Are you is or is you ain't a console?
The Inquirer reports on a new games console which is to be introduced this week. The article points to more detailed information over at TechBits. The interesting thing about this console is the fact that it's actually a Windows PC, designed to run games designed for any Windows PC. At a rumored price of 300-400 dollars it could be quite a bargain, and not just for gaming. Imagine having a server in the basement storing all the media, and using this baby as a front end. Something for the MythTV project perhaps?
Sharing the load
It's getting harder and harder to squeeze more power into single chips by each new computing generation. 3D graphics was put on a special purpose chip long ago, and dual processor PowerMacs have been the norm in Apple's high end workstations for quite some time. Both Intel and AMD have been speculating on bulding multiple processors into a single chip. But even so a single machine can only go so far. Some things, like searching for aliens can't be done by a single machine. The load has to be shared by many machines.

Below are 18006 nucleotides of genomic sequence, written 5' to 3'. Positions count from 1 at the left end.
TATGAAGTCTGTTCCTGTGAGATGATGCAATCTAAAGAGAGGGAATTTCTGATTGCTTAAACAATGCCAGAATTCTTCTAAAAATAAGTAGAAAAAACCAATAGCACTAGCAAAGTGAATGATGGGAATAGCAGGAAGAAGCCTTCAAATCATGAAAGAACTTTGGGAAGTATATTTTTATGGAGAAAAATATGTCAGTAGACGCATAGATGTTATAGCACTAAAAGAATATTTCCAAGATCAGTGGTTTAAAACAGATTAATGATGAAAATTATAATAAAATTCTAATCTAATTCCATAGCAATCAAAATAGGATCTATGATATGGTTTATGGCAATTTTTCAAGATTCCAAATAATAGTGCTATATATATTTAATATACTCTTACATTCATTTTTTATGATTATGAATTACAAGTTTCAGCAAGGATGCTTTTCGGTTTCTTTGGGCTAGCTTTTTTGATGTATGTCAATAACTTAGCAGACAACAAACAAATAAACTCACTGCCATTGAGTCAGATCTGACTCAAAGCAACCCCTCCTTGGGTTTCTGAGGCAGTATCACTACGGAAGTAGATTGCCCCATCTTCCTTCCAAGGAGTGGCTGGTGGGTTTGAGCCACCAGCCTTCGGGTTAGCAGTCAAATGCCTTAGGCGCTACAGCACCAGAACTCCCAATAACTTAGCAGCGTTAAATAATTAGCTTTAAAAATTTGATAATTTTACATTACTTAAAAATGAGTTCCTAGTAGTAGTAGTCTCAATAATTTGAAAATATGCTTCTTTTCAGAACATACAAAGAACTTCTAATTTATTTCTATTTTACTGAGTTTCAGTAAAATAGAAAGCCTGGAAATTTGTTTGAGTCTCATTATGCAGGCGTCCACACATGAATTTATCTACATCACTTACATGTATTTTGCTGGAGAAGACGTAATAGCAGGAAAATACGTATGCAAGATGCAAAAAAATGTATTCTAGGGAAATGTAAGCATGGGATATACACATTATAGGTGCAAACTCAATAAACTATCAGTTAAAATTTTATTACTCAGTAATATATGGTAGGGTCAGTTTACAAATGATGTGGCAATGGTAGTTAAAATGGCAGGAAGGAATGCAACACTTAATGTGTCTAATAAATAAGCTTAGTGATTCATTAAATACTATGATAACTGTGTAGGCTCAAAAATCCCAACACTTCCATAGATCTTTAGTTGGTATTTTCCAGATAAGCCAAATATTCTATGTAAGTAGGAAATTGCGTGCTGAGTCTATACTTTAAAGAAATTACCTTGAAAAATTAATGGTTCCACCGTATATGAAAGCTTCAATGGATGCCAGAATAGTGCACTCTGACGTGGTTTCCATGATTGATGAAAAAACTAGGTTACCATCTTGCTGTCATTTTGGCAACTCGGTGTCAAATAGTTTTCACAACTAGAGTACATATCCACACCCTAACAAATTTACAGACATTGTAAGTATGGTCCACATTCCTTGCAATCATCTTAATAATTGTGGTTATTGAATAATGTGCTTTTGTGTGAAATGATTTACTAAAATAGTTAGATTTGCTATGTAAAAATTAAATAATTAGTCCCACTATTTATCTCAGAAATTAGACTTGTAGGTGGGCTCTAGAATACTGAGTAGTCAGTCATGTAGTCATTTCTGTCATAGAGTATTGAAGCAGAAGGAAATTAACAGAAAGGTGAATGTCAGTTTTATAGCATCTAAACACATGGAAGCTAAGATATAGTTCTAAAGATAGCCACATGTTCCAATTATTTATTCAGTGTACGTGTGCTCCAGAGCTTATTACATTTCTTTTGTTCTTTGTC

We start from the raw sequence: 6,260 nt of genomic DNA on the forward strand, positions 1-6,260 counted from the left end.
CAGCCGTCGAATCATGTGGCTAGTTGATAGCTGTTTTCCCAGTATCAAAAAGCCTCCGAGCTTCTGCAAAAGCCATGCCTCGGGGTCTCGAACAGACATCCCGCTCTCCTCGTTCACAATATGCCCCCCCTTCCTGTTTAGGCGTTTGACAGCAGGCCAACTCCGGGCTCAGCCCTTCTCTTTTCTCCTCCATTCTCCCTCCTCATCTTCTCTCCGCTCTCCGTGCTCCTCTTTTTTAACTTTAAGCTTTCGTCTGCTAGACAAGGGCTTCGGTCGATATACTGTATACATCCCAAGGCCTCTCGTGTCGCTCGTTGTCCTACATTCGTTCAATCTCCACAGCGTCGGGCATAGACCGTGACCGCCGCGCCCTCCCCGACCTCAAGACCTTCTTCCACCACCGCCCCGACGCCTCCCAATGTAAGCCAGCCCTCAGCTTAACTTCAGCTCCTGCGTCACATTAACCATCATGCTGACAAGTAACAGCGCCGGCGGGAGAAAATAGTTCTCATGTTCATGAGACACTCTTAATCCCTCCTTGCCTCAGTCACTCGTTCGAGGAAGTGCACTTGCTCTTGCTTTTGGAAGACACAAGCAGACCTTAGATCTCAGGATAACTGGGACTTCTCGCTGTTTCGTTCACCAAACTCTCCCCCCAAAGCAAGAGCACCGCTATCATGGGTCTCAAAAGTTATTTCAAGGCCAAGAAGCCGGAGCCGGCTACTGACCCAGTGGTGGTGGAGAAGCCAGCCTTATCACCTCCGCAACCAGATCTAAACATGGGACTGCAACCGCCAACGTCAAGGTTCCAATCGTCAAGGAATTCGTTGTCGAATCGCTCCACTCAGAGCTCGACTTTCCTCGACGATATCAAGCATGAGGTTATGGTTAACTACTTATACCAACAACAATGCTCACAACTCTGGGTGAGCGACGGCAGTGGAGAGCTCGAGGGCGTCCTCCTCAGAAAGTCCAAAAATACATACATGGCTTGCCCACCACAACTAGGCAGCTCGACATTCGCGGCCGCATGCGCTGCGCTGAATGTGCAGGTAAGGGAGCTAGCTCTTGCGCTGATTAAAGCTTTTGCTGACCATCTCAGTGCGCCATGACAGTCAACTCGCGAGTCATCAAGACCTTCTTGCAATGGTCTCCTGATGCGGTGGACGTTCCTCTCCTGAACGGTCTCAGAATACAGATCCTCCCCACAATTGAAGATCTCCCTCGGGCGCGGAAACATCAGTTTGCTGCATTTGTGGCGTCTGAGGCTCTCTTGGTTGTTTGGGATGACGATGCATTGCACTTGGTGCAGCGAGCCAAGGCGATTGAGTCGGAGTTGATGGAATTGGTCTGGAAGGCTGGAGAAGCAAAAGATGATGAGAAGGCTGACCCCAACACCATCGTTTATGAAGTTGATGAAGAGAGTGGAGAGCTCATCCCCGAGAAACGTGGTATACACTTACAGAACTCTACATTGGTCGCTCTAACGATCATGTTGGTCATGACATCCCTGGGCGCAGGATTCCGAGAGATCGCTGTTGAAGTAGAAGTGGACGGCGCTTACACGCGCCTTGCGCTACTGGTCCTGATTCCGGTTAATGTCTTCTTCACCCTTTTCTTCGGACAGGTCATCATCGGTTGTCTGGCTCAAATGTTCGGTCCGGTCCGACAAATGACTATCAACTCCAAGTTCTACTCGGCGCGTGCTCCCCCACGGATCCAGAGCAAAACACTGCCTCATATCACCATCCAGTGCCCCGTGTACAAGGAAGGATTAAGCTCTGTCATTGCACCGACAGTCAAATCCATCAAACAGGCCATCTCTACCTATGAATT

Therefore it should come as no surpise that distributed computing, or grid computing has gotten a lot of press lately. I was still quite surprised, positively, that Apple has released Xgrid, which "turns a group of Macs into a supercomputer". It's nice to see more players in this arena as well, because I really hope that all that surplus power out there could be harnessed for something useful in the future. After all, most computers do nothing at all something like 90% of the time. Cool stuff. Via Slashdot.